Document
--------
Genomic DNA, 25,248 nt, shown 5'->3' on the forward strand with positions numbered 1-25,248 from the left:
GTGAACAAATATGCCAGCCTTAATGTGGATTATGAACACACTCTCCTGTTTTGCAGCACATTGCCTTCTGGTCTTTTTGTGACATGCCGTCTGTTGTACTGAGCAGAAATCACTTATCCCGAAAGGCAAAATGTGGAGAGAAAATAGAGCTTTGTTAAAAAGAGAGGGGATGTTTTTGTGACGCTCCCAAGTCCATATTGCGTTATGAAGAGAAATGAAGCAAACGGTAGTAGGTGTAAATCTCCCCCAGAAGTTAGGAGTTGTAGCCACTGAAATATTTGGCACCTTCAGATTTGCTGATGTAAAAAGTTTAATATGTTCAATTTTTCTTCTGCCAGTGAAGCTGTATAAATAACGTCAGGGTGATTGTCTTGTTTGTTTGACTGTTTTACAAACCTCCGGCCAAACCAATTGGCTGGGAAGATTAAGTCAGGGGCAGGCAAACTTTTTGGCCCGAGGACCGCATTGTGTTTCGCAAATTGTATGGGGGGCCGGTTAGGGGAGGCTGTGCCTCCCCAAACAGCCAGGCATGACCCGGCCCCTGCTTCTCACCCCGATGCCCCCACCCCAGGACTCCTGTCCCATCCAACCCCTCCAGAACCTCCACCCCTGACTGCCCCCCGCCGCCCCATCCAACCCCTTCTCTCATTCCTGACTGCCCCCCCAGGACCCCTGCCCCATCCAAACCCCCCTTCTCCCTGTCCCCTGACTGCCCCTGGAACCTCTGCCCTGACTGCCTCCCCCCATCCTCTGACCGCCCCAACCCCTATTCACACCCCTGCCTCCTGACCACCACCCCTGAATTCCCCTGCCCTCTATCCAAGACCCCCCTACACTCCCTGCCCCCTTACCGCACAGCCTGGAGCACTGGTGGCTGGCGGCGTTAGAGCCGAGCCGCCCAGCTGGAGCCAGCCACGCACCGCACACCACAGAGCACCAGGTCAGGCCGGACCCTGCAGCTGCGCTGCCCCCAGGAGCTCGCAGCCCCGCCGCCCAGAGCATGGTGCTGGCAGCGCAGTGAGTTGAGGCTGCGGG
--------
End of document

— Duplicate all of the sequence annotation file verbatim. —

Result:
Genomic DNA, 25,248 nt, shown 5'->3' on the forward strand with positions numbered 1-25,248 from the left:
GTGAACAAATATGCCAGCCTTAATGTGGATTATGAACACACTCTCCTGTTTTGCAGCACATTGCCTTCTGGTCTTTTTGTGACATGCCGTCTGTTGTACTGAGCAGAAATCACTTATCCCGAAAGGCAAAATGTGGAGAGAAAATAGAGCTTTGTTAAAAAGAGAGGGGATGTTTTTGTGACGCTCCCAAGTCCATATTGCGTTATGAAGAGAAATGAAGCAAACGGTAGTAGGTGTAAATCTCCCCCAGAAGTTAGGAGTTGTAGCCACTGAAATATTTGGCACCTTCAGATTTGCTGATGTAAAAAGTTTAATATGTTCAATTTTTCTTCTGCCAGTGAAGCTGTATAAATAACGTCAGGGTGATTGTCTTGTTTGTTTGACTGTTTTACAAACCTCCGGCCAAACCAATTGGCTGGGAAGATTAAGTCAGGGGCAGGCAAACTTTTTGGCCCGAGGACCGCATTGTGTTTCGCAAATTGTATGGGGGGCCGGTTAGGGGAGGCTGTGCCTCCCCAAACAGCCAGGCATGACCCGGCCCCTGCTTCTCACCCCGATGCCCCCACCCCAGGACTCCTGTCCCATCCAACCCCTCCAGAACCTCCACCCCTGACTGCCCCCCGCCGCCCCATCCAACCCCTTCTCTCATTCCTGACTGCCCCCCCAGGACCCCTGCCCCATCCAAACCCCCCTTCTCCCTGTCCCCTGACTGCCCCTGGAACCTCTGCCCTGACTGCCTCCCCCCATCCTCTGACCGCCCCAACCCCTATTCACACCCCTGCCTCCTGACCACCACCCCTGAATTCCCCTGCCCTCTATCCAAGACCCCCCTACACTCCCTGCCCCCTTACCGCACAGCCTGGAGCACTGGTGGCTGGCGGCGTTAGAGCCGAGCCGCCCAGCTGGAGCCAGCCACGCACCGCACACCACAGAGCACCAGGTCAGGCCGGACCCTGCAGCTGCGCTGCCCCCAGGAGCTCGCAGCCCCGCCGCCCAGAGCATGGTGCTGGCAGCGCAGTGAGTTGAGGCTGCGGG